My son and I are so thankful that you’ve welcomed us, I said. We feel like we’ve come home. We feel so much less alone. And we want to do something to thank you. We’d like to write another blog for you. My son wants to answer your questions about what it’s like to be autistic. If there’s something you’d like me to ask him, please let me know. We’ll publish it as an interview.

I folded the note and placed it in my box. I passed the box around. A few of you smiled, and thanked me, and put questions in the box. I fell asleep by the fire, warm and happy. Safe.

When I woke up, you were gone.

At first, I was confused. I got error messages when I tried to view my old posts. All my group notifications had vanished. There was nothing in my activity log. I couldn’t find the group or anyone from it. I was alone. My box was gone.

But all of Facebook was being wonky. I couldn’t post or access any of my pages. I couldn’t reply in any of my groups. I looked it up. There was a service outage. I relaxed a little.

But…I could still see my other groups.

That’s when the thought first occurred to me. Could I have been banned?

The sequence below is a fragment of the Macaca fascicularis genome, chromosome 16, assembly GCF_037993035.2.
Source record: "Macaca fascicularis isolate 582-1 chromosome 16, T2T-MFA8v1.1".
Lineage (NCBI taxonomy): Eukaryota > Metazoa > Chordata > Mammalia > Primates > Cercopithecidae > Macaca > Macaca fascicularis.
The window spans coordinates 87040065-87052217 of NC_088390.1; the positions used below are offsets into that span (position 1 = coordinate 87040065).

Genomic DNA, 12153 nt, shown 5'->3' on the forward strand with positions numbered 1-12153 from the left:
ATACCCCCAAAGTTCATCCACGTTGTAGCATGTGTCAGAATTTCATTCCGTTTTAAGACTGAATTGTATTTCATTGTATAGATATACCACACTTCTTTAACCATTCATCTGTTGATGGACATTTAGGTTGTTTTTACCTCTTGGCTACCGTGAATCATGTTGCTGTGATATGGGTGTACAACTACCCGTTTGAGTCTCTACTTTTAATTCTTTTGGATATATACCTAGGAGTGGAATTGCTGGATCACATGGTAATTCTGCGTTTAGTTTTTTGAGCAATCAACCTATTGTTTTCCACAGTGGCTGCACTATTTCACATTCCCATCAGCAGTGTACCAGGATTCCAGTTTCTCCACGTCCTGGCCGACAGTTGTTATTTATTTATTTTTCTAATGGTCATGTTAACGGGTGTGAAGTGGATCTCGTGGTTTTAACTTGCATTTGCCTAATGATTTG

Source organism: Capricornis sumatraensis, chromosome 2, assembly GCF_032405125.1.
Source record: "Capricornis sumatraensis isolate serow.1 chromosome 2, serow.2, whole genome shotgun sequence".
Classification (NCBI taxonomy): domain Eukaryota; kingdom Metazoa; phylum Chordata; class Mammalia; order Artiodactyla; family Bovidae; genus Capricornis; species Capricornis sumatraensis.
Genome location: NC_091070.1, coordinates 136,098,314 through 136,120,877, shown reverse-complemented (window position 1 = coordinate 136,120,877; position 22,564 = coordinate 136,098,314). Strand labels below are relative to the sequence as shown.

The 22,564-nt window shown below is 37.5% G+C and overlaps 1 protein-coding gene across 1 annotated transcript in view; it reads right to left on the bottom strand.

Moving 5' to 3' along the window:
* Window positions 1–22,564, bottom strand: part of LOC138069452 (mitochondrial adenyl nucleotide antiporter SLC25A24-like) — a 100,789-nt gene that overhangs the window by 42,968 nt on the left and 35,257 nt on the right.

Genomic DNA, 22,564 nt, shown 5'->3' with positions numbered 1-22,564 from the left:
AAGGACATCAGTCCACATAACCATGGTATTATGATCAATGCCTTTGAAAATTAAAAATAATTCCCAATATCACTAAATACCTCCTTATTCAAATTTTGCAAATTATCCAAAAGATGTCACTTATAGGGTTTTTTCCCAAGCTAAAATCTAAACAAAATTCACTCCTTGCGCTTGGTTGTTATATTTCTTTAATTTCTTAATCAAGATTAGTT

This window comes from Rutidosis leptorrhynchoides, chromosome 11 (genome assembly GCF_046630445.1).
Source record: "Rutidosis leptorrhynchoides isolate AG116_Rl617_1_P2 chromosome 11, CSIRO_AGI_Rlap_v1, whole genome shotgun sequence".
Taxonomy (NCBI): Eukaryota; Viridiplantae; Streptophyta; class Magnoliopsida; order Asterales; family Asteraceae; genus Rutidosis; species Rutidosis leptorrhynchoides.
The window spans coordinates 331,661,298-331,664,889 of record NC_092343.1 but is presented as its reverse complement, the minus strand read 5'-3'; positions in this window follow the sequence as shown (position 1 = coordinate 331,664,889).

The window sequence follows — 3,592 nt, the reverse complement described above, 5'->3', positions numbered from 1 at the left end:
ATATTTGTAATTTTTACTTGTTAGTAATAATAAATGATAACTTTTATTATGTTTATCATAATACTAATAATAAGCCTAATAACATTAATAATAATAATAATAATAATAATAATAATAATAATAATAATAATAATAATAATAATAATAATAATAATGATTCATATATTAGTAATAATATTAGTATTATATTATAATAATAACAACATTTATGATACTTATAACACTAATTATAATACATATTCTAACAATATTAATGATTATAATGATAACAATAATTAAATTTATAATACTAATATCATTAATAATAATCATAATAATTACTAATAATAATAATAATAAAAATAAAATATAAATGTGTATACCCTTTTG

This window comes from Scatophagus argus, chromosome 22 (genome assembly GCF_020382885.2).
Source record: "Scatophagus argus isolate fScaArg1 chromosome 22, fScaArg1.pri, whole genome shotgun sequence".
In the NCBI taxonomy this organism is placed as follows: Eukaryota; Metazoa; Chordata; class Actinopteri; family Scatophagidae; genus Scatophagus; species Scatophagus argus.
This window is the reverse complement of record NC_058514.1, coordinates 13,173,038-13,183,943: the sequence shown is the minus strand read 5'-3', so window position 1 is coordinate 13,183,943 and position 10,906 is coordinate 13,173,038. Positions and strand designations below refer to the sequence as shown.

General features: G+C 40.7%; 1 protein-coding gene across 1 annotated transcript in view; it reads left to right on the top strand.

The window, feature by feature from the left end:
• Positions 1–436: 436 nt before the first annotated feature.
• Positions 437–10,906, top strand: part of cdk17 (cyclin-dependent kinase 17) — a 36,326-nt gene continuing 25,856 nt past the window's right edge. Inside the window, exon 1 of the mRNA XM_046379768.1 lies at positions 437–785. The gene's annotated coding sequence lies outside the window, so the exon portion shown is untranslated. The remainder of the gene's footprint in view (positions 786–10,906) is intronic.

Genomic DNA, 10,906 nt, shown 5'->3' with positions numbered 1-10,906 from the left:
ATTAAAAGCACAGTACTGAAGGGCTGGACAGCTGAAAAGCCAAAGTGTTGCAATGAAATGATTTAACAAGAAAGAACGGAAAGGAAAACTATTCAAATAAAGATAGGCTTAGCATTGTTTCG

I knew. But I tried to convince myself I was wrong. There’d been no notice, no warning, no sign of trouble. You were my people. You wouldn’t have abandoned me. You told me I was home. You took my coat. You said I was safe here.

It had to be a mistake. I’d broken a rule, maybe. Tripped an automatic something. That had to be it. I’d been temporarily banned. Or maybe accidentally? A message was coming. Something. The outage must be slowing things down. Heck, maybe the whole group was down and I was just being paranoid.

I’d exchanged messages with someone from the group the day before. So I found her, and i reached out to her. I asked her if she could still access the group. I asked her if she could still see me in it. I apologized for being paranoid, and for bothering her. She understood. She was my people.